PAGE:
2. Add half of the flour and all of the rest of the ingredients to the butter bowl, mixing everything together briefly.
  3. Add the rest of the flour in and knead gently to form a rather sticky dough.
  4. Cover the dough with plastic and let it rest in the fridge overnight or for 24 hours.
  5. Preheat oven to 350 degrees F.
  6. Line a baking sheet with parchment and place it in the fridge to chill.
  7. Keeping the dough in the fridge, remove a chunk of dough large enough to cover an individual mold.
  8. Spray the mold with cooking spray or scatter flour over top.
  9. Place the dough over a mold shape and press down to cover the whole area.
  10. Roll the dough firmly down into the mold with a rolling pin to a thin layer, preferably with very little sticking above the mold depression.
  11. Trim some of the excess dough away from the edges so that the dough pops out more easily.
  12. Tap the top of the mold firmly against the tabletop until the dough falls out.
  13. With a sharp knife, trace around the edges of the molded cookie until all the excess dough is removed.
  14. Place the molded cookie on the baking sheet in the fridge and repeat this process until all dough is used.
  15. Once all cookies are molded, allow them to rest in the fridge another 30 minutes to chill and maintain their shape.
  16. Lightly brush the cookies with a thin layer of milk to give them a sheen.
  17. Bake in the oven for 12-15 minutes or until evenly browned and crispy.
Notes
Make the time to chill the dough as well as the molds themselves, the rolling pin you use, the baking sheet, and anything else that will come in contact with the dough to keep everything as cold as possible before baking. This will help the cookies maintain their detailed shapes.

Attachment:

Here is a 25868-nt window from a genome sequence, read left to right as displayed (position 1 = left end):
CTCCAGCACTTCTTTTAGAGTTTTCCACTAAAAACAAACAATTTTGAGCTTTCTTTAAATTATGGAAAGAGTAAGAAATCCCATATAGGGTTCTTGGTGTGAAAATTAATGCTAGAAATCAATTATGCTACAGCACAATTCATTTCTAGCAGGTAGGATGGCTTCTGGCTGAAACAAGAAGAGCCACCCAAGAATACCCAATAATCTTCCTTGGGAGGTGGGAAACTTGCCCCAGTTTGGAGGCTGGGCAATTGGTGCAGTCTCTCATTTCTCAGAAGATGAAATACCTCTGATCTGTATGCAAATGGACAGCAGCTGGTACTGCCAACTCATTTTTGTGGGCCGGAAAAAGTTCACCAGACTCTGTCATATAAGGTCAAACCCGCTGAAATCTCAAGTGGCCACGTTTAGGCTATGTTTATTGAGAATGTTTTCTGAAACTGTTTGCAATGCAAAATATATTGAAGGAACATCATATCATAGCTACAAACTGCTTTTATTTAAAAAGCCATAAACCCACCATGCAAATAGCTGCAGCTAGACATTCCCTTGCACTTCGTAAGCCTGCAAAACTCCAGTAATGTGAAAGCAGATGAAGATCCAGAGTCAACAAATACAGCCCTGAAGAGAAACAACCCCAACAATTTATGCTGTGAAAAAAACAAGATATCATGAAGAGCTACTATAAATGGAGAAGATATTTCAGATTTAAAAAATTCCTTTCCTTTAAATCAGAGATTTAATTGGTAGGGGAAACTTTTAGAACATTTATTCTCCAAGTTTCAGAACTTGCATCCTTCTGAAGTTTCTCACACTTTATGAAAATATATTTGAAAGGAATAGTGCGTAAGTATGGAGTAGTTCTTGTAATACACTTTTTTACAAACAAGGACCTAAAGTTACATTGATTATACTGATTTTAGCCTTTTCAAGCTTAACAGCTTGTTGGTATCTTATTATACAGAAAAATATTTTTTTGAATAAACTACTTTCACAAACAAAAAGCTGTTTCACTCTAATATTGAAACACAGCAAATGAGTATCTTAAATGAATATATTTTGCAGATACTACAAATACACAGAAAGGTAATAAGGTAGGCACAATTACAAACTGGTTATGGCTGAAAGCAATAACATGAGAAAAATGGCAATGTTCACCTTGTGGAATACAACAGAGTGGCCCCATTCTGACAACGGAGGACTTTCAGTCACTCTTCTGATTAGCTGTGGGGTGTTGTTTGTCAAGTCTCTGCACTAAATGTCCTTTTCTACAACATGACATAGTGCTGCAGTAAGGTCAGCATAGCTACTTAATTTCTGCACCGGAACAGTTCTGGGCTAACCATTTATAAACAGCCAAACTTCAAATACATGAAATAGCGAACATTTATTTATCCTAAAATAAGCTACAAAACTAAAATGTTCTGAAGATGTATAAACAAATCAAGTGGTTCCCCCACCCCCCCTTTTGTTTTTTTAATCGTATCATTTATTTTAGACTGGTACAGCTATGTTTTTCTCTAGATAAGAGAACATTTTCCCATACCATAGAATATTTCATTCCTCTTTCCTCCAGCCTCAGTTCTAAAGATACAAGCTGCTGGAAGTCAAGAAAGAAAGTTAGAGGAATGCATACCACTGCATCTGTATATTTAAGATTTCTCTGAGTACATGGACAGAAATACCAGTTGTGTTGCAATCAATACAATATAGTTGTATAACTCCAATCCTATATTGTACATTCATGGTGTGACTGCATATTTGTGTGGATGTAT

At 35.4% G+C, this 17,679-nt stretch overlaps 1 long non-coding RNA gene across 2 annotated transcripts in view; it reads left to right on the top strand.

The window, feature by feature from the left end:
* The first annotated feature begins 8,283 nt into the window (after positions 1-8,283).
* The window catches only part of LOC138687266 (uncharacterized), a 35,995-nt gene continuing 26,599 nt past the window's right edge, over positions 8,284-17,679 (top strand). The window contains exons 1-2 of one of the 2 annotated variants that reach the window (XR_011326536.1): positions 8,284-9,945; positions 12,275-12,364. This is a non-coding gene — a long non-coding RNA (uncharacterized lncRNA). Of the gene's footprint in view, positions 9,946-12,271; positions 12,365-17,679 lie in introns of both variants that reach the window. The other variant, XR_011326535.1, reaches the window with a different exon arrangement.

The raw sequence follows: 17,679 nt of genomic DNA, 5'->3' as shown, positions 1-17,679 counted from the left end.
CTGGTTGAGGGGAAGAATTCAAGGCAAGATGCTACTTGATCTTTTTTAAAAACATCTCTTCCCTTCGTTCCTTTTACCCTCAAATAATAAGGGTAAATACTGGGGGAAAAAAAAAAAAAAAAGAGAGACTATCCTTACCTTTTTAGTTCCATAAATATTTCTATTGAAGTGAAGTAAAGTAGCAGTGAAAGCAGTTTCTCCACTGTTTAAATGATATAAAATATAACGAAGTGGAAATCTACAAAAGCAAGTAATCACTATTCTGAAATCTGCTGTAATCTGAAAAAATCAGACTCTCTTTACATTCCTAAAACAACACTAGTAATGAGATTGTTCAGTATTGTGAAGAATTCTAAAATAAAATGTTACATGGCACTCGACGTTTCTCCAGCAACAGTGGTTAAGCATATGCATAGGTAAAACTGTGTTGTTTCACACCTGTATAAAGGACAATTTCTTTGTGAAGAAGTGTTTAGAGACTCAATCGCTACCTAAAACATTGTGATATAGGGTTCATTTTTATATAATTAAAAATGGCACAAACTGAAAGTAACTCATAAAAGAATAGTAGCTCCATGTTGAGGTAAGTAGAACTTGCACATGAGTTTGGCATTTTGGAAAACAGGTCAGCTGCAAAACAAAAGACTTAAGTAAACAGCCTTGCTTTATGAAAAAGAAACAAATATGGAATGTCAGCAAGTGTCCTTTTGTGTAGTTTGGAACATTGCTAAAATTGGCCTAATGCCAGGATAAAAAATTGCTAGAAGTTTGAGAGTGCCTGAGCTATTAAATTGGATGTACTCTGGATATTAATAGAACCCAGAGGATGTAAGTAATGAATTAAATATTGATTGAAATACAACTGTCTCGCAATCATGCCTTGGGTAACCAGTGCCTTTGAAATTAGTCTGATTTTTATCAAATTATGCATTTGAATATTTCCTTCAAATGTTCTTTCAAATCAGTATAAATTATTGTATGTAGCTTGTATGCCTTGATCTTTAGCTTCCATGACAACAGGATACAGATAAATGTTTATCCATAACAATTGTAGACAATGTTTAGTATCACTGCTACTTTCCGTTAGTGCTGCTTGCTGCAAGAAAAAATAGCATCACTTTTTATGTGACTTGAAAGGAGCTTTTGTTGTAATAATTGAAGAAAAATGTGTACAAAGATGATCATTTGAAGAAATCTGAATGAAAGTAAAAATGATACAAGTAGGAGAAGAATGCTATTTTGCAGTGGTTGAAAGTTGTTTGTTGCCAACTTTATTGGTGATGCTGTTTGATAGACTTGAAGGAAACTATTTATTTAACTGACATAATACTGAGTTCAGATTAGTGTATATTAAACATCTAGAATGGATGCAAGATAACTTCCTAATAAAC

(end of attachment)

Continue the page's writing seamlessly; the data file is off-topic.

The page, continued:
13 Comments
  1. After the dough finished resting in refrigerator there was not enough left to bother with bakkng. Next time will post armed guard! My family is famous for eating cookie dough but this is ridiculous!
    Dan

    1. 1 stick of butter, as stated by the other person replying, is 1/2 cup. A Canadian, who is familiar with both, would likely have replied by saying 1/4 pound which might be more quickly clear to someone in the U. K.

  2. Sophie, Hi. I’m reading this recipe and saw your comment. In the US, a stick of butter is 1/2 cup. I don’t know the metric conversion for that; two sticks is 1 cup. I hope that helps.

  3. thank you so much for this recipe… i found these cookies in my local aldi store last year and this year only managed to find one package so was delighted to find this recipe. will be making some soon, but dont have the molds so will be improvising…cant wait!!

  4. Wouldn’t chilling the entire filled mold in the freezer for 5 minutes work for allowing the cookies to be released from the mold itself? Seems to me that pre-chilling the wooden mold prior to filling, and then chilling again once filled, would help with releasing as the butter shrinks and loses its stickiness when cold. Thoughts?

  5. Can you make these in cookie cutters? I have some from the 1940’s that might work? I’d love to see whether they taste similar to the Pernicky cookies my mother in law taught me. She was from Europe. Yours sound delicious.

  6. Yes, you can use a cookie cutter. Just make sure that you roll out the dough really thin like an 1/8″. I roll out the dough when it is cold but not chilled overnight. Then I store the thin slabs in the refrigerator (tightly and well covered, so they don’t dry out) . The next day, I don’t have to wrestle with impossibly firm dough.

  7. My husbands family were Dutch bakers. When we found some spekulaas molfs at an antique shop we bought them. I have been making these cookies a few times. I found after dough chilled and put onto moulds. I would run a long piece of dental floss across the top of cookies to remove excess before I turned them out. I have a diffetent recipe and I flour the moulds. Grandkids loved to help.